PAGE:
Before the process of making a crown begins, your dentist will anesthetize (numb) the tooth and the gum tissue around the tooth. Next, the tooth receiving the crown is filed down along the chewing surface and sides to make room for the crown. The amount removed depends on the type of crown used (for instance, all-metal crowns are thinner and require less tooth structure removal than all-porcelain or porcelain-fused-to-metal ones). If, on the other hand, a large area of the tooth is missing (due to decay or damage), your dentist will use filling material to "build up" the tooth to support the crown.

After reshaping the tooth, your dentist will use a paste or putty to make an impression of the tooth to receive the crown. Impressions of the teeth above and below the tooth to receive the dental crown will also be made to make sure that the crown will not affect your bite.

The impressions are sent to a dental lab where the crown will be manufactured. The crown is usually returned to your dentist's office in two to three weeks. If the crown is made of porcelain, your dentist will also select the shade that most closely matches the color of the neighboring teeth. During this first office visit your dentist will make a temporary crown to cover and protect the prepared tooth while the crown is being made. Temporary crowns usually are made of acrylic and are held in place using a temporary cement.


Second Visit: Receiving the permanent dental crown.

At the second visit, your dentist will remove the temporary crown and check the fit and color of the permanent crown. If everything is acceptable, a local anesthetic will be used to numb the tooth and the new crown is permanently cemented in place.

 

How Should I Care for My Temporary Dental Crown?

Because temporary dental crowns are just that -- a temporary fix until a permanent crown is ready -- most dentists suggest that a few precautions. These include:

  • Avoid sticky, chewy foods (for example, chewing gum, caramel), which have the potential of grabbing and pulling off the crown.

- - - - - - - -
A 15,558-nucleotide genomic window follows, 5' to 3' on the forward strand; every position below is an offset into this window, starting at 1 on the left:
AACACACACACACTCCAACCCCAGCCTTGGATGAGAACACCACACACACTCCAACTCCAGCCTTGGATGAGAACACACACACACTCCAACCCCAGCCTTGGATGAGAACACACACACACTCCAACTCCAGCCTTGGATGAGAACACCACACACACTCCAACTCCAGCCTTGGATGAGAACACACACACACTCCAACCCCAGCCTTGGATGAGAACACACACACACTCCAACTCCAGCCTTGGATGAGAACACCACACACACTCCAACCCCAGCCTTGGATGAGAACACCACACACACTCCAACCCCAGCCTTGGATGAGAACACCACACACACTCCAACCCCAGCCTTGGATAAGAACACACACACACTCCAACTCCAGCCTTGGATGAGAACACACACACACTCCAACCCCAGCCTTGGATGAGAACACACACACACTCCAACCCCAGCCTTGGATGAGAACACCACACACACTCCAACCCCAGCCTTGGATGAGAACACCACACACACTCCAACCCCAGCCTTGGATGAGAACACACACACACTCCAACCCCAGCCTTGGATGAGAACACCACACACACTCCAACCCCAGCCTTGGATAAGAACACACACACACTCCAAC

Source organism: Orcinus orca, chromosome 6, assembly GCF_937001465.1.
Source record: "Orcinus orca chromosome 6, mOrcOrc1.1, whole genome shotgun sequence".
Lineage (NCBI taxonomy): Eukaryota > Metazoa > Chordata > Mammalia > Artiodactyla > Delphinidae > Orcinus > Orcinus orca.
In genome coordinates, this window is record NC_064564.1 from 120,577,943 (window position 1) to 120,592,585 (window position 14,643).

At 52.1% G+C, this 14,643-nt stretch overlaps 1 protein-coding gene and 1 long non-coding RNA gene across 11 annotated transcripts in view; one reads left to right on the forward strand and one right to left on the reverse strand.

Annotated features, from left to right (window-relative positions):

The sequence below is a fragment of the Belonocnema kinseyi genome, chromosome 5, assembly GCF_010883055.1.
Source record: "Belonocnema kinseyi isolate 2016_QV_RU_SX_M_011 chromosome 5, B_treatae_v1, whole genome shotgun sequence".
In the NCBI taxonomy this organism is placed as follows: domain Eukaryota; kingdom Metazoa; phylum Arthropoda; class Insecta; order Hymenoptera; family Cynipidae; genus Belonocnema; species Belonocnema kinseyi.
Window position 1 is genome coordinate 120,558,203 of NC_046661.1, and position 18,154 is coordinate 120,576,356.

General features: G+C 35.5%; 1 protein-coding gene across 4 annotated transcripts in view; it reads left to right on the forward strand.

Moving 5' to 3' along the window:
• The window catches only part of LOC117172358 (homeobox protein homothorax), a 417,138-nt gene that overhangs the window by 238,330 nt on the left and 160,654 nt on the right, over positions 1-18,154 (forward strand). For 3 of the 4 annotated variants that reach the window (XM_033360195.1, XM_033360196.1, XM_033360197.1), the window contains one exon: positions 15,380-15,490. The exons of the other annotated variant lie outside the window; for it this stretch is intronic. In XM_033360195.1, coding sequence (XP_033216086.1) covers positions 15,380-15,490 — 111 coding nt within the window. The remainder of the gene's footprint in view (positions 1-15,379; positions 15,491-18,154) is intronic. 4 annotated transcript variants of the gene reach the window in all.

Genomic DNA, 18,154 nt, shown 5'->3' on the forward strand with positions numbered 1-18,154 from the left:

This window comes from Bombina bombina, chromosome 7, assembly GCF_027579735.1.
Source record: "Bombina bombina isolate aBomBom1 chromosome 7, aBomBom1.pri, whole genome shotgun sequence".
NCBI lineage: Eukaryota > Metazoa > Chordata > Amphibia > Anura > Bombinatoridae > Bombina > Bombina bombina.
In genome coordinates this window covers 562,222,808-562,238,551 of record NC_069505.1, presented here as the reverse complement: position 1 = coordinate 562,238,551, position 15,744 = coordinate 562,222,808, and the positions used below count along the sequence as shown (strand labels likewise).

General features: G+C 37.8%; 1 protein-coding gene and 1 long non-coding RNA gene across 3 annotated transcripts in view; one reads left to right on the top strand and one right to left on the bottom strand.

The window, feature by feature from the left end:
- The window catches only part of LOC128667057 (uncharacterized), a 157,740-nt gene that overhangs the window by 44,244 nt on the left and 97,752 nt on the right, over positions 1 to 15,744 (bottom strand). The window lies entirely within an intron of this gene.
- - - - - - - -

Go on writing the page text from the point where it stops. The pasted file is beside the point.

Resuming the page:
• Minimize use of the side of your mouth with the temporary crown. Shift the bulk of your chewing to the other side of the mouth.
  • Avoid chewing hard foods (such as raw vegetables), which could dislodge or break the crown.
  • Slide flossing material out-rather than lifting out-when cleaning your teeth. Lifting the floss out, as you normally would, might pull off the temporary crown.

 

 

Dental bridges literally bridge the gap created by one or more missing teeth.

A bridge is made up of two crowns for the teeth on either side of the gap -- these two anchoring teeth are called abutment teeth -- and a false tooth/teeth in between. These false teeth are called pontics and can be made from gold, alloys, porcelain, or a combination of these materials. Dental bridges are supported by natural teeth or implants.

 

What Are the Benefits of Dental Bridges?

Bridges can:

  • Restore your smile
  • Restore the ability to properly chew and speak
  • Maintain the shape of your face
  • Distribute the forces in your bite properly by replacing missing teeth
  • Prevent remaining teeth from drifting out of position

 

What Types of Dental Bridges Are Available?

There are three main types of dental bridges:

  • Traditional bridges involve creating a crown for the tooth or implant on either side of the missing tooth, with a pontic in between. Traditional bridges are the most common type of bridge and are made of either porcelain fused to metal or ceramics.
  • Cantilever bridges are used when there are adjacent teeth on only one side of the missing tooth or teeth.
  • Maryland bonded bridges (also called a resin-bonded bridge or a Maryland bridge) are made of plastic teeth and gums supported by a metal framework. Metal wings on each side of the bridge are bonded to your existing teeth.

 

What Is the Process for Getting a Dental Bridge?

During the first visit for getting a dental bridge, the abutment teeth are prepared. Preparation involves recontouring these teeth by removing a portion of enamel to allow room for a crown to be placed over them. Next, impressions of the teeth are made, which serve as a model from which the bridge, pontic, and crowns will be made by a dental lab. Your dentist will make a temporary bridge to wear to protect the exposed teeth and gums while the bridge is being made.

During the second visit, your temporary bridge will be removed and the new permanent bridge will be checked and adjusted, as necessary, to achieve a proper fit. Multiple visits may be required to check the fit of the metal framework and bite. This is dependent on each individual's case. If the dental bridge is a fixed (permanent) bridge, your dentist may temporarily cement it in place for a couple of weeks to make sure it is fitting properly. After a couple weeks, the bridge is permanently cemented into place.